Written when Leading Man #1 was in Middle School, June 2013
My son’s gym uniform has magically, mystically disappeared.
It’s just gone.
I checked with my folks and they checked the spare bedroom that is, unofficially, “our room” where Leading Man #1 and I stay when I’m in Jersey.
No gym uniform.
I crawled over the back of the Camry, the trunk of the Camry and even the Camry’s glove compartment.
No gym uniform.
TheEx and StepMom crawled over their cars and LM#1’s room.
No gym uniform.
I called the after school care program, the bus that takes my son to the after school care program, and his homework tutor, who checked the library where he receives homework tutoring.
One very courteous call from the after school care transportation director, but no gym uniform.
We quizzed our son extensively. He doesn’t remember where he left his gym uniform.
This of course happens eight days before the end of the school year when new gym uniforms are a hot commodity – presumably because every other kid lost theirs nine days before school ended – and nowhere to be found in the school store.
So the question, do I intervene and ask for special dispensation from the Gym Teacher, or do I let my son take the zero in gym? As the parent of a special needs child, I am constantly weighing when to step in and request special treatment for my son – an extra day to study on a test, extra time for a homework assignment – and when to let him take the hard knocks that come with being occasionally irresponsible.
The question I first ask myself before taking action is “What was going on at the time LM#1…forgot to study? Forgot his homework? Insert other reason here.” I then ask myself “Will the lesson I’m trying to teach be obscured by the panic teaching that lesson will induce?” If the answer to the first question is a change in routine and the answer to the second question is “yes” then I step in. If not…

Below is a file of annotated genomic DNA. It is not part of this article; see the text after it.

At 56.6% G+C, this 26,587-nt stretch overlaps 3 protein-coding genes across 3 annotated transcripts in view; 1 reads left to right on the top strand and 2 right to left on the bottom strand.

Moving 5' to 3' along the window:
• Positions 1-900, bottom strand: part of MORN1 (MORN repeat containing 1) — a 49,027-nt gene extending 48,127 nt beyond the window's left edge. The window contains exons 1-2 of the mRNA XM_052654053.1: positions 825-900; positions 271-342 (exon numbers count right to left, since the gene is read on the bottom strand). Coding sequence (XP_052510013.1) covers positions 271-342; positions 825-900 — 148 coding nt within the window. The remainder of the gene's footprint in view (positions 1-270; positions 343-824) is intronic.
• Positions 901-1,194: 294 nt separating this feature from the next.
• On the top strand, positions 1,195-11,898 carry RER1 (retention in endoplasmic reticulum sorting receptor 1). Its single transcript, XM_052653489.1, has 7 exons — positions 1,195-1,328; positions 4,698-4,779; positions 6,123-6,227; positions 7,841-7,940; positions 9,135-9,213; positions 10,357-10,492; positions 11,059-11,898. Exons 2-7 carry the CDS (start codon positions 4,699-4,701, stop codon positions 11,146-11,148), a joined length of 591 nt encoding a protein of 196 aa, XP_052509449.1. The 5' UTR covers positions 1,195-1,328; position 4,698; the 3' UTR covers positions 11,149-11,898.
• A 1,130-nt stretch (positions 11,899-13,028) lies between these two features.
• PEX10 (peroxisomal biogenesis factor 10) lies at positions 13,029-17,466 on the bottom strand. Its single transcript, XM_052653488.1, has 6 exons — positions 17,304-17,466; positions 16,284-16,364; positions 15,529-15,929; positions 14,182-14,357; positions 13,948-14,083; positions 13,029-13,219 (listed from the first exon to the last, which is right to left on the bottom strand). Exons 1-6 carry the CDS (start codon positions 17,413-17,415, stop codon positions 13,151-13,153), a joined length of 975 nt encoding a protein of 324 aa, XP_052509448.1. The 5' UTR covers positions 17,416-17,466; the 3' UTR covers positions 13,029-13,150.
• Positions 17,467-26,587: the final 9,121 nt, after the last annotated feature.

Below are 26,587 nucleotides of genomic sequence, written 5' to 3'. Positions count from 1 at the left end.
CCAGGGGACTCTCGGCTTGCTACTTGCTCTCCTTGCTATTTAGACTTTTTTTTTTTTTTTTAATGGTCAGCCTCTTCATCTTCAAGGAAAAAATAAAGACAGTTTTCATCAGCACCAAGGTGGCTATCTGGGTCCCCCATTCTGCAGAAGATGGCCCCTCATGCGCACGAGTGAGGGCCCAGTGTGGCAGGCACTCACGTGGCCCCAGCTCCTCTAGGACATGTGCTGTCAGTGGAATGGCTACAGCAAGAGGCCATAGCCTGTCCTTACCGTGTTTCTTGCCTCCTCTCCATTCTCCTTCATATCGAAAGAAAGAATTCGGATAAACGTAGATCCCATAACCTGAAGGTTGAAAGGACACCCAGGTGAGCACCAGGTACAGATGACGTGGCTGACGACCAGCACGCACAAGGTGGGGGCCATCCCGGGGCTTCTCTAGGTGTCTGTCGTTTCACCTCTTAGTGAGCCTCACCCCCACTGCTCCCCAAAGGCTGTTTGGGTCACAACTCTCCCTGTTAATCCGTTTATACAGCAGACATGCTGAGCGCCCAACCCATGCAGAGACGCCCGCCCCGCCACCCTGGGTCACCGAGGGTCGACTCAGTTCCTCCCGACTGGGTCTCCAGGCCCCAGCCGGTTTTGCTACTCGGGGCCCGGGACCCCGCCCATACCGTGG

I let my son take the Zero in gym class this time. School supplies, gym clothes included, cost me and TheEx money, sweat and tears fighting with other parents in the aisles of Tarjay (or Target, if you want to get technical about it). Try beating off another Mom for that last Lego Star Wars Trapper Keeper. It’s brutal. Marble composition notebooks cause a feeding frenzy. Snapping up erasable pens at Wal-de-Mort is an art form. Gym clothes require TheEx to deal with the local PSO, who uses a special website to secretly hoard them away I swear.
My son complained we ruined his life letting him take a zero in gym. TheEx felt a little bad about it.As the oldest of three sisters who’s own parents successfully did NOT ruin our lives several times over, I was unflinching. Leading Man #1 is 12 going on 13, and therefore hitting his teenage years. The blame we accepted ruining his life this once is nothing, a small ripple in the pond of adolescent blame yet to be heaped upon us as parents. This is the first time we will ruin his life in the next five to seven years. There will be many, many more to come.
Personally, I think said uniform sat at the bottom of LM#1’s laundry hamper so long it got bored and grew legs, which it used to crawl out of the Laundry Hamper and make haste from my son’s room before it could be subjected to the horrors of Tide UltraClean with Bleach Alternative. Eventually we’ll find it ambling along the side of New Jersey Local Highway Route 17 North.
I really wish those things could move faster. I might have passed it as I made my way back to MA from NJ last weekend.